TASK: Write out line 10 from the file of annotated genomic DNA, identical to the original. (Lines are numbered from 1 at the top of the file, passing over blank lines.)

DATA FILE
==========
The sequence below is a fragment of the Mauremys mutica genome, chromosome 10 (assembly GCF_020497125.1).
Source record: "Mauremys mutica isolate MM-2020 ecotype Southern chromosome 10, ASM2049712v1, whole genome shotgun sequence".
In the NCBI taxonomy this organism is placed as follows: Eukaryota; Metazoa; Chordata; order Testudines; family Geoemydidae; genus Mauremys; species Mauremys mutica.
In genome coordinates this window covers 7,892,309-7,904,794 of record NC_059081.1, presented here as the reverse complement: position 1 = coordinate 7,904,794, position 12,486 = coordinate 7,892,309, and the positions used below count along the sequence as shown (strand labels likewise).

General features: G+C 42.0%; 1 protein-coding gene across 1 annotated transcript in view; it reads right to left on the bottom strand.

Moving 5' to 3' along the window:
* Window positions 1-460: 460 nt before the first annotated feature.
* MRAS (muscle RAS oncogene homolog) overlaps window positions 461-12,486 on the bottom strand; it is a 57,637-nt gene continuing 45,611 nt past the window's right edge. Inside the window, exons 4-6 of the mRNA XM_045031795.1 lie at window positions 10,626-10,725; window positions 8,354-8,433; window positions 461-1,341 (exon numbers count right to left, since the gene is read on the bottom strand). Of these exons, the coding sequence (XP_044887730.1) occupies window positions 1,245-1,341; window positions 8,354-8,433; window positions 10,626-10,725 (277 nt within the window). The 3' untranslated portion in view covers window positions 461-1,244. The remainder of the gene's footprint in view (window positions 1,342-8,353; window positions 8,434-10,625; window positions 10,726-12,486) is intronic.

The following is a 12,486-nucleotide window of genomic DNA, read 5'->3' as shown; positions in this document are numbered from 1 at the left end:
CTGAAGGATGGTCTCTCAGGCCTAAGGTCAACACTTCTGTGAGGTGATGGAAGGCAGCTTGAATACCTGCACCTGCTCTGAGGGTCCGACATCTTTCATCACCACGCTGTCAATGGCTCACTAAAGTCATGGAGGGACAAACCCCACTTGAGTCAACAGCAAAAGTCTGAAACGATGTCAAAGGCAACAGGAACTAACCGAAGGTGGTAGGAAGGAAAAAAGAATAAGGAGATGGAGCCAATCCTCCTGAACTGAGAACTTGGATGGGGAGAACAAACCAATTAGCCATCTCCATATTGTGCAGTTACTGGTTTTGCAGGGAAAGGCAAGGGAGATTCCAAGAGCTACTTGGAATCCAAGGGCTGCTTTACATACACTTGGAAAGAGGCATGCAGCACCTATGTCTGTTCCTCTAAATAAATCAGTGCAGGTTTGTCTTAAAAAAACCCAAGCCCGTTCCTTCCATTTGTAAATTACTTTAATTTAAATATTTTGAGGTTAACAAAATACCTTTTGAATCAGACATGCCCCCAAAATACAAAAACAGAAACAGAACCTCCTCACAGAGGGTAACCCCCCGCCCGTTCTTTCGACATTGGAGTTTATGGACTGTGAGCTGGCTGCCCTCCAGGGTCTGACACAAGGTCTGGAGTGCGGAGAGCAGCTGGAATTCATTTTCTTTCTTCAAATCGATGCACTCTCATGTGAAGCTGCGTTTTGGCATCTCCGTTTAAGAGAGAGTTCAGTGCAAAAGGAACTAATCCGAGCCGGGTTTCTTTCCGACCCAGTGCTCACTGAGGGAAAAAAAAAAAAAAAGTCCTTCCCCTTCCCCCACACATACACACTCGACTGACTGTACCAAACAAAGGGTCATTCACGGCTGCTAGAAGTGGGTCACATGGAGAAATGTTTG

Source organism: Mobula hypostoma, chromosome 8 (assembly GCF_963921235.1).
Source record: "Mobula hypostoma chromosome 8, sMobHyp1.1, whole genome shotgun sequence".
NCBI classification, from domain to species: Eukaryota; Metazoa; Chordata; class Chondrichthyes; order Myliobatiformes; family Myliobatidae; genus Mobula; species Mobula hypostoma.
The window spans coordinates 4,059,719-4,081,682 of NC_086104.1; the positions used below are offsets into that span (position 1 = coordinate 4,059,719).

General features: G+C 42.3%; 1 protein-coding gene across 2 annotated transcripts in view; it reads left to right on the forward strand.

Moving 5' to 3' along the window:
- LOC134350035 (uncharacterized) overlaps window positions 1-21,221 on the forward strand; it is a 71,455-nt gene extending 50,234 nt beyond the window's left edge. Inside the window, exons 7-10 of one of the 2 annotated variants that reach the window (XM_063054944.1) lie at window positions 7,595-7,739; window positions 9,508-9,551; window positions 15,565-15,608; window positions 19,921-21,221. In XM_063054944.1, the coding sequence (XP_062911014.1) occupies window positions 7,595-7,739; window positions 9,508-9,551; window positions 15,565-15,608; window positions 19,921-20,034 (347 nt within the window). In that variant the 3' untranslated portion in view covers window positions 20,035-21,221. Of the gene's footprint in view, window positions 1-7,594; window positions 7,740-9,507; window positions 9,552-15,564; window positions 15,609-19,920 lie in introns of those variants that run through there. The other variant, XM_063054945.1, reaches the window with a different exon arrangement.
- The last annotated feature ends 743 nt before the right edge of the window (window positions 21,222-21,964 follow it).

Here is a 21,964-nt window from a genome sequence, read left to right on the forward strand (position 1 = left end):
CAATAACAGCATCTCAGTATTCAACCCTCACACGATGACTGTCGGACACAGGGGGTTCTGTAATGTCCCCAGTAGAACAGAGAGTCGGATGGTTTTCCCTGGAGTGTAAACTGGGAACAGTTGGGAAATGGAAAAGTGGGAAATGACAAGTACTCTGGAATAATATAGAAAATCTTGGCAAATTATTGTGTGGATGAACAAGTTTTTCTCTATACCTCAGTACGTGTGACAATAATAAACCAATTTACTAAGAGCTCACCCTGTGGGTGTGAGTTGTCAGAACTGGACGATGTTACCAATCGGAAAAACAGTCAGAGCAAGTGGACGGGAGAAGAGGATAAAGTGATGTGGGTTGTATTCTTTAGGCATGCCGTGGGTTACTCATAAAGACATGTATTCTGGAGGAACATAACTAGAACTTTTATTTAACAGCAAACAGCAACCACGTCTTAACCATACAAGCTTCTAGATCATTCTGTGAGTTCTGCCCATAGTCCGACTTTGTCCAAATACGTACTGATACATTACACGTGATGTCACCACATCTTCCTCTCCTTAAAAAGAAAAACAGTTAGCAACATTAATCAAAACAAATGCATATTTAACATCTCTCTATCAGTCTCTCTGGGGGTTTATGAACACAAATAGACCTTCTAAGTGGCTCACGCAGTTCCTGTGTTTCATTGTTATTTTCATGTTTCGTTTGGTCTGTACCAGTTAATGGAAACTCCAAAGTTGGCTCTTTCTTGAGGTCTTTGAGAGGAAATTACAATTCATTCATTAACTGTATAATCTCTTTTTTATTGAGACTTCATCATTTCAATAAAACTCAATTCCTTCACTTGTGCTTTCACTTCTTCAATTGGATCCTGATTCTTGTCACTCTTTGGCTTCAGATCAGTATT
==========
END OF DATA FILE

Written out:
CTGAAGGATGGTCTCTCAGGCCTAAGGTCAACACTTCTGTGAGGTGATGGAAGGCAGCTTGAATACCTGCACCTGCTCTGAGGGTCCGACATCTTTCATCACCACGCTGTCAATGGCTCACTAAAGTCATGGAGGGACAAACCCCACTTGAGTCAACAGCAAAAGTCTGAAACGATGTCAAAGGCAACAGGAACTAACCGAAGGTGGTAGGAAGGAAAAAAGAATAAGGAGATGGAGCCAATCCTCCTGAACTGAGAACTTGGATGGGGAGAACAAACCAATTAGCCATCTCCATATTGTGCAGTTACTGGTTTTGCAGGGAAAGGCAAGGGAGATTCCAAGAGCTACTTGGAATCCAAGGGCTGCTTTACATACACTTGGAAAGAGGCATGCAGCACCTATGTCTGTTCCTCTAAATAAATCAGTGCAGGTTTGTCTTAAAAAAACCCAAGCCCGTTCCTTCCATTTGTAAATTACTTTAATTTAAATATTTTGAGGTTAACAAAATACCTTTTGAATCAGACATGCCCCCAAAATACAAAAACAGAAACAGAACCTCCTCACAGAGGGTAACCCCCCGCCCGTTCTTTCGACATTGGAGTTTATGGACTGTGAGCTGGCTGCCCTCCAGGGTCTGACACAAGGTCTGGAGTGCGGAGAGCAGCTGGAATTCATTTTCTTTCTTCAAATCGATGCACTCTCATGTGAAGCTGCGTTTTGGCATCTCCGTTTAAGAGAGAGTTCAGTGCAAAAGGAACTAATCCGAGCCGGGTTTCTTTCCGACCCAGTGCTCACTGAGGGAAAAAAAAAAAAAAAGTCCTTCCCCTTCCCCCACACATACACACTCGACTGACTGTACCAAACAAAGGGTCATTCACGGCTGCTAGAAGTGGGTCACATGGAGAAATGTTTG